The fuel crisis which struck Botswana beginning of July as a result of supply chain disruptions has exposed the country’s vulnerability, lack of preparedness to unforeseen circumstances and weak petroleum supply security base.
Due to COVID-19 pandemic, when countries went on lockdown, fuel demand dropped to record low levels, making it uneconomical to operate refineries. In South Africa where Botswana imports bulk of its fuel, refineries significantly curtailed production, while some completely shut as demand lowered close to zero levels, the likes of which the industry has never experienced before.
A month later as countries went out of lockdown and lifted extreme social distancing regulations to reopen ailing economies, the industry was confronted with instant hike in demand, outpacing output from refineries and suffocating the supply chain.
Unrests around truck driver’s issues in South Africa as well as COVID-19 requirements at Botswana points of entry further exacerbated the situation leaving country in unprecedented fuel crisis, characterized by panic buying, stock piling and counterproductive long queues.
As the crisis escalated it emerged that Botswana‘s strategic fuel storage can only cover 5 days and a maximum of about 15 days in the event of completely zero supply. This then pushed the country to zoom into mega strategic fuel reserve projects which according to initial plans should have been completed 3 years ago in 2017.
Appearing before Parliament Accounts Committee (PAC) late last week, Meshack Tshekedi, Chief Executive Officer of Botswana Oil Limited, told Lawmakers that all projects to expand Botswana’s strategic fuel reserves are currently on hold.
Botswana Oil is a wholly state owned company established to ensure the security and efficiency of supply of petroleum products for Botswana, manage state owned strategic fuel reserve facilities, strategic stocks as well as bulk storage and distribution.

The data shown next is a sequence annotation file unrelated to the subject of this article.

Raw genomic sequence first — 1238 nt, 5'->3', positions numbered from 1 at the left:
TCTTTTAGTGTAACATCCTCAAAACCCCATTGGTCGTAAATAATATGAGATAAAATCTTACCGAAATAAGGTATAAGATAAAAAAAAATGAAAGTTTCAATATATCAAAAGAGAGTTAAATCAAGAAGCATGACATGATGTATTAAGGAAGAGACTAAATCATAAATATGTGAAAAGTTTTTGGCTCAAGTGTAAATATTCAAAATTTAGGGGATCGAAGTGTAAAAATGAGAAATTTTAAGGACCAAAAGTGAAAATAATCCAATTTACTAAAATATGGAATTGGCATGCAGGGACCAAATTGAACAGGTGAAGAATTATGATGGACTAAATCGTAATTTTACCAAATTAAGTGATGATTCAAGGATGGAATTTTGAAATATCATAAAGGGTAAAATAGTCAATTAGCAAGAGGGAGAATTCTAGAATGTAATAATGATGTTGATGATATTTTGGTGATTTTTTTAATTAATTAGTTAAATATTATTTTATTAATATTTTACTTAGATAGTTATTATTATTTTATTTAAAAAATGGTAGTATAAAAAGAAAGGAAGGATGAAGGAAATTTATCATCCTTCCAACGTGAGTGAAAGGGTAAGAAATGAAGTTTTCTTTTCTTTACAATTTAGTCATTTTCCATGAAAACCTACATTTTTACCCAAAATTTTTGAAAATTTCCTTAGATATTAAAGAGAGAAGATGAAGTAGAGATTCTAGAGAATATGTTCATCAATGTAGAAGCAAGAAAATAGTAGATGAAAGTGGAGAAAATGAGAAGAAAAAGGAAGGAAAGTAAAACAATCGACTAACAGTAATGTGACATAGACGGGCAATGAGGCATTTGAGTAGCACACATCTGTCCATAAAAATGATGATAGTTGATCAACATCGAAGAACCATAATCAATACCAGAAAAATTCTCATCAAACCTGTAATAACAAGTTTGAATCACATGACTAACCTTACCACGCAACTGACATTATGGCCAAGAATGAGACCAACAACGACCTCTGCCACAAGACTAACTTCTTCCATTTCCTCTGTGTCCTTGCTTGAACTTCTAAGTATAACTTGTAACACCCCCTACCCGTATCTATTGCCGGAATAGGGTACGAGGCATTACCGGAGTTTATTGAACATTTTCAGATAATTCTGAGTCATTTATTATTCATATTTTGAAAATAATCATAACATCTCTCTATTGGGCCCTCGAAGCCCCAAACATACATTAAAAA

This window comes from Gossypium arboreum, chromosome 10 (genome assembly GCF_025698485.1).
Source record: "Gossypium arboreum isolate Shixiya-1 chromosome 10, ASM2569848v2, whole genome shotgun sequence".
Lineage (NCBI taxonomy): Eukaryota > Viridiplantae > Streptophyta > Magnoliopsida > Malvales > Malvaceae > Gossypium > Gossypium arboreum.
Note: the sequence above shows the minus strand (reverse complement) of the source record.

TSHELE FUEL STORAGE PROJECT
Initially planned for completion in 2017, funded from fiscals, the 3.4 billion Pula project according Botswana Oil CEO has since been put on hold owing to constrained national coffers. Meshack Tshekedi told PAC that government has since decided to rope in the private sector into funding the project through a Public Private Partnership (PP) model.
The Tshele hill strategic fuel reserve project was conceived in 2012 to ensure fuel security in the country. Initially P3.4 billion was estimated for the project which included the funds for the first purchase of strategic storage, with P1.7 billion estimated for the actual construction of the facility.
The project was initially developed by the Department of Energy in the Ministry of Mineral Resources, Green Technology & Energy Security fully funded in phases from government budget. Tshekedi revealed that so far phase one of the project has been completed at around P630 million. These entails rail spar, access road, electricity and water infrastructure as well as bulk of the earth works.
The remaining work entails civil works which involve putting up the tank farm and erecting the tanks, as well as shipping in the product which will be about 160 million liters of fuel. Botswana Oil Chief further revealed that because of pressure on Government fiscus, Cabinet decided to move the project from Department of Energy to Botswana Oil Limited for the latter to take over responsibility of engaging the private sector and manage completion of the project.
“We are in the process of procuring and engaging a transactional advisor, who would facilitate and structure the project and define how the private sector would come on board, we are at the tail end of this process and the selected consultant will soon get to work,” said Meshack Tshekedi.
When completed the Tshele storage facility would add a further 49 days cover to Botswana’s current 15 days stock holding cover. The current storage which is a total of 55 million litres is held at the Gaborone and Francistown depots.
“Because we are engaging the private sector at brownfield stage as compared to green field, it was important to engage and seek the services of a transactional advisor so that we can protect and transfer the significant amount of work already undertaken by government into equity and actually quantify and define how the private sector would come to play,” explained Tshekedi.
The Botswana Oil Head further revealed that the Tshele project is expected to be completed in 18 -24 months. “We already have significant expression of interest from the private sector, showing interest in the PPP, so the transactional advisor once they begin the work is expected to be done in 4-5 months then we are good to go, of which we expect the whole project to be completed in about 2 years from thereafter.”